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A: There are those who suspect Wildflower Center volunteers are the culpable and capable culprits. Yet, others think staff members play some, albeit small, role. You can torture us with your plant questions, but we will never reveal the Green Guru's secret identity.

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Ask Mr. Smarty Plants is a free service provided by the staff and volunteers at the Lady Bird Johnson Wildflower Center.

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Please forgive us, but Mr. Smarty Plants has been overwhelmed by a flood of mail and must take a break for awhile to catch up. We hope to be accepting new questions again soon. Thank you!

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Thursday - October 04, 2012

From: Queens, NY
Region: Northeast
Topic: Plant Lists, Water Gardens, Planting, Grasses or Grass-like, Herbs/Forbs
Title: Propagation information from Queens NY
Answered by: Barbara Medford

QUESTION:

Hello. I would appreciate information on when to plant the following plants. I found on the USDA website that all these plants could withstand the cold. ALthough they can withstand harsh weather, can they all be planted only at certain times? These plants are schedule to be planted in mid-October. Plant names: 1) Calamagrotis canadensis 2) Iris virginica 3) Scripus cyperinus 4) Peltandra virginica 5) Sagittaria latifolia 6) Saururus cernuus 7) Scirpus validus 8) Nuphar luteum 9) Scirpus acutus 10) Sparganium eurycarpum 11) Typha latifolia 12) Cephalanthus occidentalis THank you and I very much appreciate your response.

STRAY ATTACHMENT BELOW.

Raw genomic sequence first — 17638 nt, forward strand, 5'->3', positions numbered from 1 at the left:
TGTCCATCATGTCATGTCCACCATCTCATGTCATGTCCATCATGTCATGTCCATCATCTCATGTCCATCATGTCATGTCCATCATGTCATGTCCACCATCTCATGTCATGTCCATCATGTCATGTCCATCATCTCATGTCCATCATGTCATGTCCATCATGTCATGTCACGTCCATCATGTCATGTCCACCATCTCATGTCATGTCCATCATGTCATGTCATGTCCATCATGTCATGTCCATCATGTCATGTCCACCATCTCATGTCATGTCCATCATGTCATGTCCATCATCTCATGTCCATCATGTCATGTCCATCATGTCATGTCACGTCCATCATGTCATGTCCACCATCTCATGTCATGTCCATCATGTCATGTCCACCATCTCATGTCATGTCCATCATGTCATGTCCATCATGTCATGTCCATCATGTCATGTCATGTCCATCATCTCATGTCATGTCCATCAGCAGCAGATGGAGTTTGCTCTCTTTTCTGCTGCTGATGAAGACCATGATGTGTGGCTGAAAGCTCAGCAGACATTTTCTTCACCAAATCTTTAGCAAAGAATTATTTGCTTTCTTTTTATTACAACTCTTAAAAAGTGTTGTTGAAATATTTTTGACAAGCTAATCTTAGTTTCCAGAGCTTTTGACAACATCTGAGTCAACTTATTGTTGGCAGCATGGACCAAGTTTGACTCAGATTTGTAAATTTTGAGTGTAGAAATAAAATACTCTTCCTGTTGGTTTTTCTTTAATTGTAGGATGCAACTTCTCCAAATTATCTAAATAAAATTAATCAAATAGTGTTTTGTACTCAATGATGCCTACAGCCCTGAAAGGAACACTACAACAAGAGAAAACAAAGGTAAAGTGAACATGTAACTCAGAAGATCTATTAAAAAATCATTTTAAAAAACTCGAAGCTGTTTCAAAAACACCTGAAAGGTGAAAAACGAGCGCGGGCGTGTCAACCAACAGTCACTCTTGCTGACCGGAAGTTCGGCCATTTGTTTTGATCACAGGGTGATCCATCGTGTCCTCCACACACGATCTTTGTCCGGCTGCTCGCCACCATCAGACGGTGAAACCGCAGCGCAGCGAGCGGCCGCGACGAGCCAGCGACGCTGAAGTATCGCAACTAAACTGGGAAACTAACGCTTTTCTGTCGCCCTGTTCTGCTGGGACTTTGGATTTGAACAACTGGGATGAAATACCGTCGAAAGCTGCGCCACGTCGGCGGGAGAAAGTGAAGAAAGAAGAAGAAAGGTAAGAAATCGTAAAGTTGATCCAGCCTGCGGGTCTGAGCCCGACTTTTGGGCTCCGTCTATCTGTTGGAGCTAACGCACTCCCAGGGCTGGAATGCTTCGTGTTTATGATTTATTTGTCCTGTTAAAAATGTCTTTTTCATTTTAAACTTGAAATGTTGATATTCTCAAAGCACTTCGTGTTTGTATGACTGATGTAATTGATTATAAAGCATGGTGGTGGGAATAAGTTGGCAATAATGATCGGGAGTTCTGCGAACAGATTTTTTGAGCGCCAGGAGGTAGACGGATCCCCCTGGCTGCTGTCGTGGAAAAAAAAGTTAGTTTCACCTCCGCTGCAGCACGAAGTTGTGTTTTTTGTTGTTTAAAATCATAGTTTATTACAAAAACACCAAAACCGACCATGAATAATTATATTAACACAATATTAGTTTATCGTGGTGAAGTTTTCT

ANSWER:

Since these are all wetland plants, we assume they are being planted by someone who specializes in wetland plants. If they say the plants can be planted in October, who are we to argue? What we have are dryland plants in Texas. Anyway, the way that you can find all that we know about the various plants is to follow each plant link to our webpage on that plant. Most have Propagation Instructions, but if you are not satisfied with what they tell you, scroll down that webpage to Additional Resources, and click on the link to Google on that plant. You will find a great many more links there. These all appear to be native to North America and to New York. The Lady Bird Johnson Wildflower Center, home of Mr. Smarty Plants is dedicated to the growth, propagation and protection of plants native not only to North America but to the area in which they are being grown, so if we discover any of these that are not in our database, we will link you to information on them.

To save you waiting for our answer, if you wish to research a list of plants native to North America, go to our Native Plant Database. Type the common or scientific name into the Search Native Plant Database box, click on GO, and you will get our webpage on that plant. If you misspell by even one letter or it is not a plant in our database, you will get a message saying you have zero results. You can then try going to Google, which forgives mistakes and will take you to sites with information on that plant. We find that the Wikipedia website can usually tell if your plant is non-native to North America.

1) Calamagrostis canadensis (Bluejoint)

2)Iris virginica (Virginia iris)


3) Scirpus cyperinus (Woolgrass)


4)Peltandra virginica (Green arrow arum)


5)Sagittaria latifolia (Broadleaf arrowhead)

 

6) Saururus cernuus (Lizard's tail)


7) Scirpus validus - This is not in our Native Plant Database, but we believe it is native  to New York, so follow the link to another website on it.

8) Nuphar lutea (Yellow pond-lily)


9) Scirpus acutus - not in our database, but native to North America

10) Sparganium eurycarpum (Broadfruit bur-reed)

11) Typha latifolia (Broadleaf cattail)

12) Cephalanthus occidentalis (Common buttonbush)

 

From the Image Gallery


Virginia iris
Iris virginica

Woolgrass
Scirpus cyperinus

Common buttonbush
Cephalanthus occidentalis

Broadleaf arrowhead
Sagittaria latifolia

Lizard's tail
Saururus cernuus

Yellow pond lily
Nuphar lutea

Broadfruit bur-reed
Sparganium eurycarpum

Broadleaf cattail
Typha latifolia

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